Ann Arbor, Mich. – Nathaniel E. Robinson, chairman of the Board of the Great Lakes Commission, has announced a series of organizational initiatives to help ensure environmental and economic prosperity for the Great Lakes-St. Lawrence region. “This region is experiencing an unprecedented number of public policy challenges and opportunities, and it is imperative that the Great Lakes Commission is well positioned to be both a leader and a partner,” notes Robinson. “Building on our past success, we plan to give our world-class resource just what it needs: a world class organization that serves its state and provincial members by providing an objective and effective voice on the leading issues of our day.” Toward this end, several organizational initiatives are underway:
- The position of President / Chief Executive Officer has been established and filled by Dr. Michael J. Donahue, who previously held the title of executive director. “This title change acknowledges the evolution of the senior staff position in recent years, and the full breadth of associated responsibilities,” explains Robinson. “Dr. Donahue has been the key to the unprecedented growth and stature of this organization, and has a well-deserved reputation for getting things done.” The title change was unanimously endorsed by the Board of Directors in mid-March, at which time Donahue was commended, by unanimous vote, for his leadership in moving Commission priorities forward.In a related action, the Executive Committee has been retitled “Board of Directors” to better acknowledge the role and responsibilities of state delegation chairs in guiding the organization’s overall direction. And, the position of “Immediate Past Chair” has been established to recognize and fully employ the expertise of members who have served in a leadership role. Irene Brooks of Pennsylvania presently holds this title.
- The Commission has released its U.S. federal legislative and appropriations priorities in the form of “The Great Lakes Program to Ensure Environmental and Economic Prosperity.” The theme and direction of this year’s statement was engineered by Robinson and endorsed by the Great Lakes Commission membership. The statement presents 39 “priority actions” under seven themes: cleaning up toxic hot spots; shutting the door on invasive species; controlling nonpoint source pollution; restoring and conserving wetlands and critical coastal habitat; ensuring the sustainable use of our water resources; strengthening our decision support capability; and enhancing the commercial and recreational value of our waterways.”The statement is presented as a work in progress,” Robinson states. “It will guide Commission advocacy efforts and also contribute to regionwide consensus on a large-scale legislative/appropriations package.” The public can access The Great Lakes Program via the Commission’s web site atprojects.glc.org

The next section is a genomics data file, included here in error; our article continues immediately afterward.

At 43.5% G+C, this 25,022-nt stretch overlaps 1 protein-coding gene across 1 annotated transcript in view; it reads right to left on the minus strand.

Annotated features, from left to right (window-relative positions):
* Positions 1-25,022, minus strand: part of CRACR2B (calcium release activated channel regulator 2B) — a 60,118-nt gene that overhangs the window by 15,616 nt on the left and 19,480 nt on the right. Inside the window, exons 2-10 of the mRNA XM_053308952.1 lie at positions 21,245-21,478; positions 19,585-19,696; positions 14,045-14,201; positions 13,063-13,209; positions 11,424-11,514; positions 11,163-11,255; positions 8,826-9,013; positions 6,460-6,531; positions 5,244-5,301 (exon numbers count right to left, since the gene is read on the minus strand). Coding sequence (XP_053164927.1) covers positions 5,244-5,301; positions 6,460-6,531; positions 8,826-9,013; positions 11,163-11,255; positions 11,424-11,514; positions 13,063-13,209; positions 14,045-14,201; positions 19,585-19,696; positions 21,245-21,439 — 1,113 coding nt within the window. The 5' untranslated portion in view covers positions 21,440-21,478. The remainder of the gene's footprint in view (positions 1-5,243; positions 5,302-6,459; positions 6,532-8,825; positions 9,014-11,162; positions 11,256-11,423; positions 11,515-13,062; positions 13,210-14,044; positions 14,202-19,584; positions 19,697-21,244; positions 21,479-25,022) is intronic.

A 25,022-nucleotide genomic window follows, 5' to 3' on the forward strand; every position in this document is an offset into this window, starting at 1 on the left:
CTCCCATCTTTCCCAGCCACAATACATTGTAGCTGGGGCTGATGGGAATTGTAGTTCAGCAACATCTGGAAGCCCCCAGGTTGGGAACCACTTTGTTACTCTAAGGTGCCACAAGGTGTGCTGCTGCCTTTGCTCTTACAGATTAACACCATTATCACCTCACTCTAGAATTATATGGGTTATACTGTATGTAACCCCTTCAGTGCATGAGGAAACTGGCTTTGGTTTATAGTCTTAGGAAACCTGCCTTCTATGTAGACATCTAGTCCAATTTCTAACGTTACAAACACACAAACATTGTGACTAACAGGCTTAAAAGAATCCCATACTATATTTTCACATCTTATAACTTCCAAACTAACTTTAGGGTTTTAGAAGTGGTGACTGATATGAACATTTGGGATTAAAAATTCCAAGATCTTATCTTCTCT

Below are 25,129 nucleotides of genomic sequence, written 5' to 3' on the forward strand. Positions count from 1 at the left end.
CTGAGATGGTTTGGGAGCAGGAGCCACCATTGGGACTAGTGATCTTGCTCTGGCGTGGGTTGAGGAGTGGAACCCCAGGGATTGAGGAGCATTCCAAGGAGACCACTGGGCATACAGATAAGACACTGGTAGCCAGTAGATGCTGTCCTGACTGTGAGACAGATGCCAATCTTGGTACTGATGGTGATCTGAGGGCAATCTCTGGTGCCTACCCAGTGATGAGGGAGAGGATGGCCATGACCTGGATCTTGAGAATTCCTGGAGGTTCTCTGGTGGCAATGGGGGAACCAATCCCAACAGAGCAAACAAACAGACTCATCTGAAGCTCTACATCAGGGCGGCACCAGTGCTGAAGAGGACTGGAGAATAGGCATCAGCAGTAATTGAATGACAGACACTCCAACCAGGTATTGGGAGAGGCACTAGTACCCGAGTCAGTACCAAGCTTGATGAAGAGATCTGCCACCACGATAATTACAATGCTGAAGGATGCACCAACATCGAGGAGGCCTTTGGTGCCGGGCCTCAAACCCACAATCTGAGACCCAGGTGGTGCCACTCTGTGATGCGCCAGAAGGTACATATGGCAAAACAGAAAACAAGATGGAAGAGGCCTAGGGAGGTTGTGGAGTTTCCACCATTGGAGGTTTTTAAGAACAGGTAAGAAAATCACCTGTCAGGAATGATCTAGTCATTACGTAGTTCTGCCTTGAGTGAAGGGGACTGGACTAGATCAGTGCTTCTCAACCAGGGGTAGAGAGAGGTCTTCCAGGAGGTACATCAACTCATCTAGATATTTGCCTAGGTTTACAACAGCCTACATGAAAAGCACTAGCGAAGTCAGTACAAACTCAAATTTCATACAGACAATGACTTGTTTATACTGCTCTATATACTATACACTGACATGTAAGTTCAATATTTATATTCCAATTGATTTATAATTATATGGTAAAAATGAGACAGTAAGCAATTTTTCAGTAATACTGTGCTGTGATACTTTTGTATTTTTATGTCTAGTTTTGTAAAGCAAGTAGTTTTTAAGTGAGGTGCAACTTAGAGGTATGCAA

- The Great Lakes Commission is engaging in a feasibility study for an Endowment Fund intended to augment member dues and provide the resources needed for enhanced advocacy efforts and special projects. The Commission, given its nonprofit status, is able to accept tax deductible charitable contributions that can help advance its efforts to ensure environmental and economic prosperity for the Great Lakes-St. Lawrence region. “The Commission’s advocacy role is founded in state and U.S. federal law and, as such, the organization is ideally positioned to advance the vision, goals and objectives of its membership,” states Robinson. “An endowment fund would provide everyone — organizations and individuals alike — an opportunity to promote informed decisions on key public policy issues.”
- The Commission’s 2001 Semiannual Meeting, to be held May 15-16 in Ann Arbor, Mich., will provide the membership — and the entire Great Lakes-St. Lawrence Community — with an opportunity to help shape future organizational priorities. Breakout sessions will allow all interested parties to focus on current and emerging issues that include resource management and environmental quality, communications and information management, and transportation and sustainable development. Special sessions will highlight current efforts to address water management/lake level issues, as well as oil and gas drilling in the Great Lakes.
Readers are invited to consult the Commission’s web site (projects.glc.org/) to review its recently released 2000 Annual Report, and learn about more organizational initiatives that will help advance the region’s environmental and economic prosperity.
For immediate release: April 25, 2001
Contact: Nathaniel E. Robinson, Chairman of the Board, email@example.com, office: 608-266-7257
The Great Lakes Commission, chaired by Nathaniel E. Robinson (Wisconsin), is a nonpartisan, binational compact agency created by state and U.S. federal law and dedicated to promoting a strong economy, healthy environment and high quality of life for the Great Lakes-St. Lawrence region and its residents. The Commission consists of state legislators, agency officials and governors’ appointees from its eight member states. Associate membership for Ontario and Québec was established through the signing of a “Declaration of Partnership.” The Commission maintains a formal Observer program involving U.S. and Canadian federal agencies, tribal authorities, binational agencies and other regional interests. The Commission offices are located in Ann Arbor, Michigan.